Worker interactions and work tasks 

  • Check the physical distancing requirements on your relevant state or territory government website
  • If your jurisdiction requires businesses to limit the number of people in an enclosed area:  
    • calculate the area of the enclosed space (length multiplied by width in metres) and divide by the number of square metres allowed/recommended per person (for example, 2 or 4 square metres, depending on the advice or directions from your state or territory). This will provide you with the maximum number of people you should have in the space at any one time.  
    • where the nature of work means you are not able to comply with these requirements, you need to implement other measures to prevent the spread of COVID-19.    
  • You can also limit the number of workers in your workplace by:  
    • facilitating working from home, where you can 
    • reducing the number of tasks to be completed each day, where possible 
    • postponing non-essential work, and 
    • splitting workers’ shifts to reduce the number of workers onsite at any given time. Schedule time between shifts so that there is no overlap of staff arriving at and leaving the workplace or have different entrances and exits to avoid interaction.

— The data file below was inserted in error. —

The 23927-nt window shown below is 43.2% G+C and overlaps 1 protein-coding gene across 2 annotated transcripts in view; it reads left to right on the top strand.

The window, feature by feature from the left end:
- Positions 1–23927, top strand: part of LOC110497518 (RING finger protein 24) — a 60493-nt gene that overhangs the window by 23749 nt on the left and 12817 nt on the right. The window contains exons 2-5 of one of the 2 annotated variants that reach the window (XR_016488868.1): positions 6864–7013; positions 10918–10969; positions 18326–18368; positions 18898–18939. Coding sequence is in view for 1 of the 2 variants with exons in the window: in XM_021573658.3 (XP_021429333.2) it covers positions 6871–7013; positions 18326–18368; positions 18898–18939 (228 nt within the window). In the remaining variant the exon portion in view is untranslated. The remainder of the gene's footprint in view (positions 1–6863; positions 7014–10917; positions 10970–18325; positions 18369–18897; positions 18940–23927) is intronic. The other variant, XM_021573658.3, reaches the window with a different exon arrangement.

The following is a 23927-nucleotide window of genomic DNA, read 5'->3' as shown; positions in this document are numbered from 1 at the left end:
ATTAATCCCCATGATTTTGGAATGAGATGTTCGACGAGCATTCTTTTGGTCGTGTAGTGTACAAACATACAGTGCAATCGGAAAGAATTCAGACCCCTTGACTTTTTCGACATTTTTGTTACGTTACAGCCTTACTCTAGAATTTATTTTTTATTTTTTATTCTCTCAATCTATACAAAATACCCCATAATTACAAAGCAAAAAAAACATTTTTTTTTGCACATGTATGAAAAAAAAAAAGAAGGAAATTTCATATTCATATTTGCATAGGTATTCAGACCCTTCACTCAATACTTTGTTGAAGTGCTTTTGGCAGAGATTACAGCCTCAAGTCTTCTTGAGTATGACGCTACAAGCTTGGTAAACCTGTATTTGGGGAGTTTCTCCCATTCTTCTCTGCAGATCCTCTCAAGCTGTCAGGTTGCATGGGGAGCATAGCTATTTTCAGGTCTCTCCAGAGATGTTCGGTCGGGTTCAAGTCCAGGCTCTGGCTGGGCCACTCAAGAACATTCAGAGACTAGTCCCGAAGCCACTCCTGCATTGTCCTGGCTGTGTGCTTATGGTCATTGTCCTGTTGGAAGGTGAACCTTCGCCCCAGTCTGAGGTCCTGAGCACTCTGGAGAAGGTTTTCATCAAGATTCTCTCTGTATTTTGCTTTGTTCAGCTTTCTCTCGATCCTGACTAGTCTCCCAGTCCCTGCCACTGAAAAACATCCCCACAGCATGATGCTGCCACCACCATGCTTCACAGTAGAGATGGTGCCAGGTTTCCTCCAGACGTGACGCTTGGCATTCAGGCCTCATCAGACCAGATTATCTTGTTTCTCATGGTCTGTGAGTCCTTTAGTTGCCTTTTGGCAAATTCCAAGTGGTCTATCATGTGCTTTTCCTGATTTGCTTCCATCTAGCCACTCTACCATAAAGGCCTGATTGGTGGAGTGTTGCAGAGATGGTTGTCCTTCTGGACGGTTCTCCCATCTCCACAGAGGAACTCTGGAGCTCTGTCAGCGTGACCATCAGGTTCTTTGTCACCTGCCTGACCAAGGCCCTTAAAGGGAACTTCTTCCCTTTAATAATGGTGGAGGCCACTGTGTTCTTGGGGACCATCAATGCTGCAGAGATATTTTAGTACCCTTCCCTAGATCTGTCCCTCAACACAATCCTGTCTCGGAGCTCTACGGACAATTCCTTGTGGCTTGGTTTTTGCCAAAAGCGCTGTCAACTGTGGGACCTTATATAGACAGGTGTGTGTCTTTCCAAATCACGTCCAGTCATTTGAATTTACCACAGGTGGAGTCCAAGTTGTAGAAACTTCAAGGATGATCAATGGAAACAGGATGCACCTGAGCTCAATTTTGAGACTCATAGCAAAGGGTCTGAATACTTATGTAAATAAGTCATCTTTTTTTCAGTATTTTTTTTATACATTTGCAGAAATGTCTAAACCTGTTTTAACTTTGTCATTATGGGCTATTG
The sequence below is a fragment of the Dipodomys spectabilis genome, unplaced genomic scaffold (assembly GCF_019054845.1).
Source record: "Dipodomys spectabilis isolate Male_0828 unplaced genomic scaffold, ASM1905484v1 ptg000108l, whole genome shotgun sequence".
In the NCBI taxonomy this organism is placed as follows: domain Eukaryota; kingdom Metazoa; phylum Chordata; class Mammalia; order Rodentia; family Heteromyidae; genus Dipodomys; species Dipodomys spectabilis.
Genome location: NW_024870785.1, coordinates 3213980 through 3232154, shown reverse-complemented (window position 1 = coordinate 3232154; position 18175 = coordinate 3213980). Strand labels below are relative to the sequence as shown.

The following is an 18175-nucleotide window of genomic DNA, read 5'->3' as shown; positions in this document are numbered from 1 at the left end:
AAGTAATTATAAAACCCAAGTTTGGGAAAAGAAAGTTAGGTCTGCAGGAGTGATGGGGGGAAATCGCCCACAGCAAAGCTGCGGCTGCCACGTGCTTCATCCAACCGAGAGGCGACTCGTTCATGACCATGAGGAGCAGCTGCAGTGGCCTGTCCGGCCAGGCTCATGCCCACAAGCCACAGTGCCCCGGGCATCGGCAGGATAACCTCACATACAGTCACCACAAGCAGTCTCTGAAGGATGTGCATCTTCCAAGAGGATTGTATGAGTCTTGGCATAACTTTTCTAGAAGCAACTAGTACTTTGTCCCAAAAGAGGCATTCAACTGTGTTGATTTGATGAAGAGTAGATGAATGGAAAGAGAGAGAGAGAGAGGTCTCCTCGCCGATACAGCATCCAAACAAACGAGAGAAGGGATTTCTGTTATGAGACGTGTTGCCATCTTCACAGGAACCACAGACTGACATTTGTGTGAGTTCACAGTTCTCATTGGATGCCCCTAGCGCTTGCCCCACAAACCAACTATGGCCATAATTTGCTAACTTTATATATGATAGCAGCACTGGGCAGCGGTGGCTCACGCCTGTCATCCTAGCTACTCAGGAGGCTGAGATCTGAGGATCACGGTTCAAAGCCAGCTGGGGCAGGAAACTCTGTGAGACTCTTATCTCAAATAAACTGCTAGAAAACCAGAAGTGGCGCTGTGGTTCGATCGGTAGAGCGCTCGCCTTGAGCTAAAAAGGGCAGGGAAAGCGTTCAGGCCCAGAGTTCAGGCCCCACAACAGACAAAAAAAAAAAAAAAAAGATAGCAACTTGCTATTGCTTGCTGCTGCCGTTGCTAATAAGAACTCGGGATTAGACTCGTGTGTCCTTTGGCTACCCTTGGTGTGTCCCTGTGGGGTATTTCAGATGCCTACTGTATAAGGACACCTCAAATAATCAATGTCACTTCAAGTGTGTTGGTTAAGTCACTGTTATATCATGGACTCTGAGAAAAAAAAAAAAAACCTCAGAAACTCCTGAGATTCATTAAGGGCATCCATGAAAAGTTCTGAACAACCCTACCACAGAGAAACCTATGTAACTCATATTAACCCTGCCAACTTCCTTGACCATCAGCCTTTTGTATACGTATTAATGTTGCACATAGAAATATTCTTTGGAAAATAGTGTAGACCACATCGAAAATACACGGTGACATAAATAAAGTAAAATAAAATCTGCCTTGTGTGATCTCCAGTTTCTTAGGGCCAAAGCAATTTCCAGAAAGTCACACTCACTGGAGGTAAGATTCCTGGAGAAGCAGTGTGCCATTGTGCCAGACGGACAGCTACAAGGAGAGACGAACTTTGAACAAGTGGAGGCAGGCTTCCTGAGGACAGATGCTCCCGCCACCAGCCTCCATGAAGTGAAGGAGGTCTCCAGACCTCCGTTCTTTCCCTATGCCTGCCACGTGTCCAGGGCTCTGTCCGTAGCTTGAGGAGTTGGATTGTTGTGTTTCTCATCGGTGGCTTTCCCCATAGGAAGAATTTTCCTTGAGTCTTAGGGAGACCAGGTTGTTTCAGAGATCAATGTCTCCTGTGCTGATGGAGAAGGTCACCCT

• Direct workers to keep at least 1.5 metres of distance between them in accordance with general health advice. To achieve the best outcomes for physical distancing:  
    • put signs around the workplace and create wall or floor markings to identify 1.5 metres distance. Your staff could wear a badge as a visual reminder to themselves and each other of physical distancing requirements 
    • limit physical interactions between workers, workers and clients, and workers and other persons at the site – for example, by using contactless deliveries and limiting non-essential visitors, and  
    • require workers to use other methods such as mobile phone or radio to communicate rather than face to face interaction.  
  • Where it is practical and safe to do so, review tasks and processes that usually require close interaction and identify ways to modify these to increase physical distancing between workers. You should also consider the effectiveness of other controls, including masks and other PPE. Where not possible, you can also reduce the amount of time workers spend working closely together. See below for further information where workers are performing tasks in close proximity, including vehicle use.  

Layout of the workplace